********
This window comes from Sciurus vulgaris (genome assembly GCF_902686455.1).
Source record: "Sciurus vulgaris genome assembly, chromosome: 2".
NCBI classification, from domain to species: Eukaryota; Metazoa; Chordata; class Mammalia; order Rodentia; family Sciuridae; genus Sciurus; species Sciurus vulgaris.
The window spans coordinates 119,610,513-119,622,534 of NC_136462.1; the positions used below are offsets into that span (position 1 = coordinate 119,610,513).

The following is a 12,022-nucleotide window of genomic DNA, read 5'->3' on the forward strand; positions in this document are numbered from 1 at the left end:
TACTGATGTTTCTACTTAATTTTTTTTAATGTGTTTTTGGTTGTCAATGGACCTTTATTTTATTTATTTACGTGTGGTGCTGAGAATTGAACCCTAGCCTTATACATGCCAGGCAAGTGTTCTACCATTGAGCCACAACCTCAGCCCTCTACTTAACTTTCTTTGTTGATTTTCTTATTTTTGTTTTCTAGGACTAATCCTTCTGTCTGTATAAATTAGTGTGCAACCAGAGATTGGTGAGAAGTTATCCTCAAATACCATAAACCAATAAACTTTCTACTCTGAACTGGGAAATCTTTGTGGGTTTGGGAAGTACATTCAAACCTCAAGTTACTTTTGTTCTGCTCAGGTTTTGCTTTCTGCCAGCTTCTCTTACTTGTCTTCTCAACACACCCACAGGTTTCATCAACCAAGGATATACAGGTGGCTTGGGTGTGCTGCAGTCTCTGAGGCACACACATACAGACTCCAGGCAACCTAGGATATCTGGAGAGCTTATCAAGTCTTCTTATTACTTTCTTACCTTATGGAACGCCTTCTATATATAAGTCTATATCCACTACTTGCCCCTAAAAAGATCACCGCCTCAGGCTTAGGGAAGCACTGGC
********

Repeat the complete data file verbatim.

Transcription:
This window comes from Sciurus vulgaris (genome assembly GCF_902686455.1).
Source record: "Sciurus vulgaris genome assembly, chromosome: 2".
NCBI classification, from domain to species: Eukaryota; Metazoa; Chordata; class Mammalia; order Rodentia; family Sciuridae; genus Sciurus; species Sciurus vulgaris.
The window spans coordinates 119,610,513-119,622,534 of NC_136462.1; the positions used below are offsets into that span (position 1 = coordinate 119,610,513).

The following is a 12,022-nucleotide window of genomic DNA, read 5'->3' on the forward strand; positions in this document are numbered from 1 at the left end:
TACTGATGTTTCTACTTAATTTTTTTTAATGTGTTTTTGGTTGTCAATGGACCTTTATTTTATTTATTTACGTGTGGTGCTGAGAATTGAACCCTAGCCTTATACATGCCAGGCAAGTGTTCTACCATTGAGCCACAACCTCAGCCCTCTACTTAACTTTCTTTGTTGATTTTCTTATTTTTGTTTTCTAGGACTAATCCTTCTGTCTGTATAAATTAGTGTGCAACCAGAGATTGGTGAGAAGTTATCCTCAAATACCATAAACCAATAAACTTTCTACTCTGAACTGGGAAATCTTTGTGGGTTTGGGAAGTACATTCAAACCTCAAGTTACTTTTGTTCTGCTCAGGTTTTGCTTTCTGCCAGCTTCTCTTACTTGTCTTCTCAACACACCCACAGGTTTCATCAACCAAGGATATACAGGTGGCTTGGGTGTGCTGCAGTCTCTGAGGCACACACATACAGACTCCAGGCAACCTAGGATATCTGGAGAGCTTATCAAGTCTTCTTATTACTTTCTTACCTTATGGAACGCCTTCTATATATAAGTCTATATCCACTACTTGCCCCTAAAAAGATCACCGCCTCAGGCTTAGGGAAGCACTGGC